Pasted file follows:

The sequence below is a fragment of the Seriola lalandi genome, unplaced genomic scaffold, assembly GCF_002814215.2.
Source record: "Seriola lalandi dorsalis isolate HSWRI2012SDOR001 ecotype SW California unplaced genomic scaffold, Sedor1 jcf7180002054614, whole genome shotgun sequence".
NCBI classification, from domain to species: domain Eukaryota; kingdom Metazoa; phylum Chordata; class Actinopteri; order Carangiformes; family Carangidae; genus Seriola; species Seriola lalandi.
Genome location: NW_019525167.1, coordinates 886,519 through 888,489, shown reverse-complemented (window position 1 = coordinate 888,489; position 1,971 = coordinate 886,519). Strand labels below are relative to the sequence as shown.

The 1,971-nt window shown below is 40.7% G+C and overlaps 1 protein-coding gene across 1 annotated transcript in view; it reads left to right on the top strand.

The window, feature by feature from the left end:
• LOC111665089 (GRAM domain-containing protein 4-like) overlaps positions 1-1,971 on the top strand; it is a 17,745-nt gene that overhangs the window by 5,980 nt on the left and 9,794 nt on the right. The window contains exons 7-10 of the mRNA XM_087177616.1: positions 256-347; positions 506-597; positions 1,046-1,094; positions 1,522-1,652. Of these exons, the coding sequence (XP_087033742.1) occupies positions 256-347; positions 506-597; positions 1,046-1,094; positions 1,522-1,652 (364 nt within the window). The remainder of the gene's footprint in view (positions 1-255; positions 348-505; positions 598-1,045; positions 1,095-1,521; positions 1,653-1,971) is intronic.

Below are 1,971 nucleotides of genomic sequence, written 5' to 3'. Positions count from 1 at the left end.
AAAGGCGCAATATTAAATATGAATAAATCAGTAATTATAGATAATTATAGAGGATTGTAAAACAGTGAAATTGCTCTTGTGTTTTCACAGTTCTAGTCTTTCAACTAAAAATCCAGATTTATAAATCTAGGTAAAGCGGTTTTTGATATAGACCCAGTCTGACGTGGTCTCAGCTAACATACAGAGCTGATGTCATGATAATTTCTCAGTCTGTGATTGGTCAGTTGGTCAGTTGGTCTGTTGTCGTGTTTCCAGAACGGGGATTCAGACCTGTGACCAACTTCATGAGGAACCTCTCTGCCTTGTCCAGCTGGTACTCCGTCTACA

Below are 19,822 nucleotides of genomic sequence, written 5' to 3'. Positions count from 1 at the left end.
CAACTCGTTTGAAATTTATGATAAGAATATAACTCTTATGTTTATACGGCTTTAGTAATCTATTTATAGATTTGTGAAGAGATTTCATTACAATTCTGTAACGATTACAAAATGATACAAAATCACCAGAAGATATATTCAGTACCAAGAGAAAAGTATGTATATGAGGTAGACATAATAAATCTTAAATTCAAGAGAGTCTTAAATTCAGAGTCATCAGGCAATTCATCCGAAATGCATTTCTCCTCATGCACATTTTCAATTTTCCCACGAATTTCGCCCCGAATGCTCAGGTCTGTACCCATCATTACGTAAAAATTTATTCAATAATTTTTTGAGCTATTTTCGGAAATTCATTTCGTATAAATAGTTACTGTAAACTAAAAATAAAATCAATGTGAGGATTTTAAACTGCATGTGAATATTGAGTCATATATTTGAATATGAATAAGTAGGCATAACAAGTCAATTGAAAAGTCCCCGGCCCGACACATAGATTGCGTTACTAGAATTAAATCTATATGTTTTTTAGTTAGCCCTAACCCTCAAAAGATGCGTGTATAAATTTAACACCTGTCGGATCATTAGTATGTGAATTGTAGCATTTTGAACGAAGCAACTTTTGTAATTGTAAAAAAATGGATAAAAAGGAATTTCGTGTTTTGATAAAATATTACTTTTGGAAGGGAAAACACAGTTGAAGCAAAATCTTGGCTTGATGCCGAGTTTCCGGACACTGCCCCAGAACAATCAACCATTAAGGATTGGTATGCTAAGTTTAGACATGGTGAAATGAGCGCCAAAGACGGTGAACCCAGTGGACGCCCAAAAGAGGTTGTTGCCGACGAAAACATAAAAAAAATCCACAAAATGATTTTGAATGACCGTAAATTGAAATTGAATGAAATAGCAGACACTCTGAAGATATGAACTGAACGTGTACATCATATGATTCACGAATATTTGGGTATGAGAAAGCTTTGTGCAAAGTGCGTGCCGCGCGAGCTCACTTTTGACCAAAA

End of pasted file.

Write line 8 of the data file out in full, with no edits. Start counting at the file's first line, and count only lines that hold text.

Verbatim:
Below are 1,971 nucleotides of genomic sequence, written 5' to 3'. Positions count from 1 at the left end.